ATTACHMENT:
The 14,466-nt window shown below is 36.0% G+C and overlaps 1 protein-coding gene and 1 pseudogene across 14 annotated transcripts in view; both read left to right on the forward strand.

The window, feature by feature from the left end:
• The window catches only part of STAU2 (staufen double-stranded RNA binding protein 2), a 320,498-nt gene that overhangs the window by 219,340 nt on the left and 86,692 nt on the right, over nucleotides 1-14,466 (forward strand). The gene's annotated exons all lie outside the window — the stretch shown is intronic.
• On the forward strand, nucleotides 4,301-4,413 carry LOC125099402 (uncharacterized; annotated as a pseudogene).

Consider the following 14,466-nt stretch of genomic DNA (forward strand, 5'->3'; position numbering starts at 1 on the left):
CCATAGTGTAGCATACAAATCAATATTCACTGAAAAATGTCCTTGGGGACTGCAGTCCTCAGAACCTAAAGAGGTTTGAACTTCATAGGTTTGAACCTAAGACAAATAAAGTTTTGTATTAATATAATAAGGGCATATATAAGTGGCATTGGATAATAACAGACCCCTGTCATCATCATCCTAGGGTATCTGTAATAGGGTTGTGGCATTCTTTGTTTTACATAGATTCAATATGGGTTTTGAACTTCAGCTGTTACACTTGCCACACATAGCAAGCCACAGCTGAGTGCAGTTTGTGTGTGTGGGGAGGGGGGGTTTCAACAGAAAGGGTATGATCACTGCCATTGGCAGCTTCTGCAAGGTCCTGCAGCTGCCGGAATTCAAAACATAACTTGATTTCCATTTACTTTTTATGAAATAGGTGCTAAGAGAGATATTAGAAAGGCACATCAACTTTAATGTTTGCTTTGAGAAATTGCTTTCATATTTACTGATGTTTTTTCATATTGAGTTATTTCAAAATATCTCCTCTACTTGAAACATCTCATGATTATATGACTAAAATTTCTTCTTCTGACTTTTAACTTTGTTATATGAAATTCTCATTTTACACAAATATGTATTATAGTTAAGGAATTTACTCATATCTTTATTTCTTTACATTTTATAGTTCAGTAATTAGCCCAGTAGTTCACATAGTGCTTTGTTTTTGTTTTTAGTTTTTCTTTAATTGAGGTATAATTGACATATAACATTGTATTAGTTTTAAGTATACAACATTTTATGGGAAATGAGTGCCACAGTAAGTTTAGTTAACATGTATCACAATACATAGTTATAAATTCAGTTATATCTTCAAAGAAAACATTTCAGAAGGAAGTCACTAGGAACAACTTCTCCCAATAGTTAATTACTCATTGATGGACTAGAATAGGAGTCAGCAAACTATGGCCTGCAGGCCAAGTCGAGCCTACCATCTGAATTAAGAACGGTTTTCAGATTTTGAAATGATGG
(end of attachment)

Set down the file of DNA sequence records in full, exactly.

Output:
The 14,466-nt window shown below is 36.0% G+C and overlaps 1 protein-coding gene and 1 pseudogene across 14 annotated transcripts in view; both read left to right on the forward strand.

The window, feature by feature from the left end:
• The window catches only part of STAU2 (staufen double-stranded RNA binding protein 2), a 320,498-nt gene that overhangs the window by 219,340 nt on the left and 86,692 nt on the right, over nucleotides 1-14,466 (forward strand). The gene's annotated exons all lie outside the window — the stretch shown is intronic.
• On the forward strand, nucleotides 4,301-4,413 carry LOC125099402 (uncharacterized; annotated as a pseudogene).

Consider the following 14,466-nt stretch of genomic DNA (forward strand, 5'->3'; position numbering starts at 1 on the left):
CCATAGTGTAGCATACAAATCAATATTCACTGAAAAATGTCCTTGGGGACTGCAGTCCTCAGAACCTAAAGAGGTTTGAACTTCATAGGTTTGAACCTAAGACAAATAAAGTTTTGTATTAATATAATAAGGGCATATATAAGTGGCATTGGATAATAACAGACCCCTGTCATCATCATCCTAGGGTATCTGTAATAGGGTTGTGGCATTCTTTGTTTTACATAGATTCAATATGGGTTTTGAACTTCAGCTGTTACACTTGCCACACATAGCAAGCCACAGCTGAGTGCAGTTTGTGTGTGTGGGGAGGGGGGGTTTCAACAGAAAGGGTATGATCACTGCCATTGGCAGCTTCTGCAAGGTCCTGCAGCTGCCGGAATTCAAAACATAACTTGATTTCCATTTACTTTTTATGAAATAGGTGCTAAGAGAGATATTAGAAAGGCACATCAACTTTAATGTTTGCTTTGAGAAATTGCTTTCATATTTACTGATGTTTTTTCATATTGAGTTATTTCAAAATATCTCCTCTACTTGAAACATCTCATGATTATATGACTAAAATTTCTTCTTCTGACTTTTAACTTTGTTATATGAAATTCTCATTTTACACAAATATGTATTATAGTTAAGGAATTTACTCATATCTTTATTTCTTTACATTTTATAGTTCAGTAATTAGCCCAGTAGTTCACATAGTGCTTTGTTTTTGTTTTTAGTTTTTCTTTAATTGAGGTATAATTGACATATAACATTGTATTAGTTTTAAGTATACAACATTTTATGGGAAATGAGTGCCACAGTAAGTTTAGTTAACATGTATCACAATACATAGTTATAAATTCAGTTATATCTTCAAAGAAAACATTTCAGAAGGAAGTCACTAGGAACAACTTCTCCCAATAGTTAATTACTCATTGATGGACTAGAATAGGAGTCAGCAAACTATGGCCTGCAGGCCAAGTCGAGCCTACCATCTGAATTAAGAACGGTTTTCAGATTTTGAAATGATGG